Amid a transition, Pistons lean on high-character veterans to show the way

All the diligence Troy Weaver applied to vetting the character of the rookies he maneuvered to acquire on draft night, the same investigative skills went into making sure he infused the Pistons roster with veterans of similar fiber.

For Weaver didn’t want to merely ensure he had a mix of youth and veterans, he knew for the Pistons to undertake a successful rebuilding – retooling, in Weaver’s parlance – he needed to target the right veterans.

“That’s so important,” Dwane Casey said of the influx of widely admired professionals the Pistons added in November. “When you have a group of young guys, as many new guys as we have, if we didn’t have good veterans and high-character guys, it would be very difficult.”

Casey’s locker room was already blessed with Blake Griffin and Derrick Rose, two of the most thoroughly respected players over the NBA’s past decade. Not just for their Hall of Fame playing resumes but for the way they’ve persevered through injuries and adversity, Griffin and Rose are shining examples of utter professionalism in every waking endeavor.

To them, Weaver added two other 30-something veterans, Mason Plumlee and Wayne Ellington plus middle-career vets Delon Wright and Jahlil Okafor in addition to Jerami Grant, who in his seventh NBA season after being a second-round pick is verging on stardom – a graphic example of the rewards of patience and industriousness.

Ellington put another one on display in Monday’s game at Miami. Out of the rotation to start the season – Ellington didn’t get off the bench in five of the first six Pistons games this season – he peppered Miami with seven 3-point makes in 11 attempts on Monday to score 24 points. Ellington’s carrying tool is his jump shot, but do you know how hard it is to keep that shot weaponized through long periods of inactivity or inconsistent use? Only hundreds of repetitions in sessions outside of team practices, maintain its potency.

When a rookie sees the work Ellington puts in behind the scenes, it becomes incorporated into his daily routine – and when he sees Ellington accept the uncertain nature of his role despite all that less celebrated overtime work, it becomes part of his makeup.

When Weaver was asked last week about the role of veterans for a franchise that’s acknowledged a reset was in order, the first player he mentioned is the one who’s seen the court least of all.

“Rodney McGruder doesn’t get enough credit for being one of those guys,” he said. “But he’s been tremendous. Tremendous worker, tremendous kid who’s dear to my heart.”

McGruder’s father and Weaver grew up in the same Washington, D.C., neighborhood and McGruder shares a high school alma mater with Weaver, Archbishop Carroll, in the city.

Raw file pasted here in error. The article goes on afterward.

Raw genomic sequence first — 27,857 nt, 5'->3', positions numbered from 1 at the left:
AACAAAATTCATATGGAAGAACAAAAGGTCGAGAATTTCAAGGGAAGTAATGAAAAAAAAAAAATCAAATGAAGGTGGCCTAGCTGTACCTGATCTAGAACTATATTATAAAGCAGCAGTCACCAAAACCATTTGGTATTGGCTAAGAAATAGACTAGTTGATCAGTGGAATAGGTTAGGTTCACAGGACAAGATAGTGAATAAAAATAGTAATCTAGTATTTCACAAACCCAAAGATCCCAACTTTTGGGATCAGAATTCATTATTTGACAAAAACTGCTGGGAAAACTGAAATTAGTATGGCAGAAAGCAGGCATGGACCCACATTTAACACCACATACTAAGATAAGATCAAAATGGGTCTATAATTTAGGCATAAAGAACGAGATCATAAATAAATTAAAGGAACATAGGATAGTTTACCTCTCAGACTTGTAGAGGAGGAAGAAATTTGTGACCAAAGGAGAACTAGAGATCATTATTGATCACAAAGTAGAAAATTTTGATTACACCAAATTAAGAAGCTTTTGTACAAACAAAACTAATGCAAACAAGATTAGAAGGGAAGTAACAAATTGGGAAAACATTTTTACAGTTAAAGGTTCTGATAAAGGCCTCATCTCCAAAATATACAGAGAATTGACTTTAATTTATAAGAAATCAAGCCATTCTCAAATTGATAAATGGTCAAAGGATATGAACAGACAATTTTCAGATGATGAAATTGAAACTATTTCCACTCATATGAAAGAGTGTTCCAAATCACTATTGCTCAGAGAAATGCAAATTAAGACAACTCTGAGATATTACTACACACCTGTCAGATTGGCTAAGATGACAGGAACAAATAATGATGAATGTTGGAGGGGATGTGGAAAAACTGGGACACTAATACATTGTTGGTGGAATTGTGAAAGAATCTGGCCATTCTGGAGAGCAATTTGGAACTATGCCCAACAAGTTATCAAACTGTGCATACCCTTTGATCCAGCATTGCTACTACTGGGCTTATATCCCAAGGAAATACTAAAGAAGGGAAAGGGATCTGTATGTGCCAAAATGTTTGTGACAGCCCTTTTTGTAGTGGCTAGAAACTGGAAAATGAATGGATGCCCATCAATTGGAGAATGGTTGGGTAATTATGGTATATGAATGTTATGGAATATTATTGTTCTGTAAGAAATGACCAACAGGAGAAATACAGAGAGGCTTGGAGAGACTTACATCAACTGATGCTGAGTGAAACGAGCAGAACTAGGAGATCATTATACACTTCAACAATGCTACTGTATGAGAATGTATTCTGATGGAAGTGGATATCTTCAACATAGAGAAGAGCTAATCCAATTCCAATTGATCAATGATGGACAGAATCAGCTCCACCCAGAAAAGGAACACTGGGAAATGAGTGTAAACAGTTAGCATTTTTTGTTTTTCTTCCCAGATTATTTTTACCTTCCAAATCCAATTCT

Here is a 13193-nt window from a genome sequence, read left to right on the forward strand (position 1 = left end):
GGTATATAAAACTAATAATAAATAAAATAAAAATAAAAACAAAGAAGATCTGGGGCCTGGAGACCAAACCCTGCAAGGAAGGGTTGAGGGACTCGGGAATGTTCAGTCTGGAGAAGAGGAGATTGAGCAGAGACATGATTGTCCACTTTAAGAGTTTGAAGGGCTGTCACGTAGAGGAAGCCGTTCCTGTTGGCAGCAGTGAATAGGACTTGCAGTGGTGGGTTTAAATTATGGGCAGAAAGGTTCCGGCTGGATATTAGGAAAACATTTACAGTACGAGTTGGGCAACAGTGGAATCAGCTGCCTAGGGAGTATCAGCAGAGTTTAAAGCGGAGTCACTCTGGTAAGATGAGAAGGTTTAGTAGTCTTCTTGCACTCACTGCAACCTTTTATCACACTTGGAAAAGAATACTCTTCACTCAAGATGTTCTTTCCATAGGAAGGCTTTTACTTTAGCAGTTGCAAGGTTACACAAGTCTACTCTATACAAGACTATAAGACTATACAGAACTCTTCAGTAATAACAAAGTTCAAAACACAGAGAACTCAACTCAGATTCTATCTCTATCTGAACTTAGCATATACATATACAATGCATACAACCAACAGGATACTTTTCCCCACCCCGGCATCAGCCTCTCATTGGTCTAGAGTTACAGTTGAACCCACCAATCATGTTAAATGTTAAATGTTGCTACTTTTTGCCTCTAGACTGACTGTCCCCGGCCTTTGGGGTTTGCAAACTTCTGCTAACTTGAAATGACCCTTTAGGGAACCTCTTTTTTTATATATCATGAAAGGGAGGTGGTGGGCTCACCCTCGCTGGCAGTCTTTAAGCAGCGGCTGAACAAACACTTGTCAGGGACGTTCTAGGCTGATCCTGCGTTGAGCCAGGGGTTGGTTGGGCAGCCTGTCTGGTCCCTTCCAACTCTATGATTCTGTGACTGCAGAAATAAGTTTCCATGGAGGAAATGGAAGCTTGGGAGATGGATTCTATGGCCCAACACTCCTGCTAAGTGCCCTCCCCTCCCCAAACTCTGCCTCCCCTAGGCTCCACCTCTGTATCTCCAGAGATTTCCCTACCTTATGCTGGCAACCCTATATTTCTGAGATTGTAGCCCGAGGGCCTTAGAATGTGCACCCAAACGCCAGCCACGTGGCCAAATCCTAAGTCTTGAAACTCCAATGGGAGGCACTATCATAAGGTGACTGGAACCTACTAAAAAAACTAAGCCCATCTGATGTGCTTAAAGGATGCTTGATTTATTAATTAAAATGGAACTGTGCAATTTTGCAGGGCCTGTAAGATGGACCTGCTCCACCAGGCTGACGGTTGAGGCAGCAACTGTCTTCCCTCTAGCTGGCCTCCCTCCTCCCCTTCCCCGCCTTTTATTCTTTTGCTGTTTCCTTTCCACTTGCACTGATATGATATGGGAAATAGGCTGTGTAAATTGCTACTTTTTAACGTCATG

“It’s really cool to see this young man and this great professional – he’s been great with the young guys, as well as Wayne. He’s been an incredible professional. He’s been terrific. Mason has been terrific with the young guys. Wayne shoots every day with Saddiq (Bey), been a tremendous blessing having him here. Mason works with Jahlil and Isaiah (Stewart) all the time. He’s been tremendous. Rodney is with Saben (Lee) and all those young guys. He’s been tremendous.

“Obviously, we had Blake and Derrick here already. Extremely impressed with the veterans. You need some good veterans to help grow the young guys – and they have definitely done their part.”

“The vets, to all of us rookies, have been great,” Stewart said. “Just being there for us, taking us in from day one, showing us the ropes and trying to help us out getting our feet wet in this league. The vets taught us it’s OK to make mistakes. They still make mistakes is what they tell us rooks. Mistakes are going to come, but if you make a mistake just make sure you’re going hard.”

The Pistons have five rookies – 2019 draftee Devidas Sirvydis, who made his NBA debut late in Saturday’s 20-point win at Miami, in addition to the injured Killian Hayes, Stewart, Bey and Lee from the 2020 draft – and nine players 23 or younger. And while Weaver and Casey have often extolled their collective character, they also recognized the need to have examples of how to endure the NBA’s daily turbulence in place for them.

“With young players, you can pick up bad habits really quickly if you don’t have a good example,” Griffin said. “Some fans are all about tanking and playing the young guys as much as possible. Bringing guys along and not giving them too much at one time is very important.”

From Griffin and Rose, Pistons rookies can observe that even players who’ve achieved greatness have to put in their time in the weight room, the training room and the film room. From veteran role players like Ellington and McGruder, they learn the importance of preparing to play 48 minutes – and learning to accept playing zero.

Okafor, who’s been sharing backup minutes with Stewart behind Plumlee, didn’t get in Saturday night’s game. After Sunday’s practice, Casey said, “Great, high-character guy. One night he plays, the other night he doesn’t. Today, out there excited, working hard, really into it.”

And if a veteran – one drafted high in the lottery, no less – responds that way, a rookie will know no other way if and when he finds himself in similar straits.

“Most of the time, guys like that, the veterans would be trying to eat their own,” Casey said. “And our guys, they’re teaching and supporting and cheering and bringing suggestions to the table – everything you want a good veteran to do. We’ve got an excellent group of veterans and high-character guys.”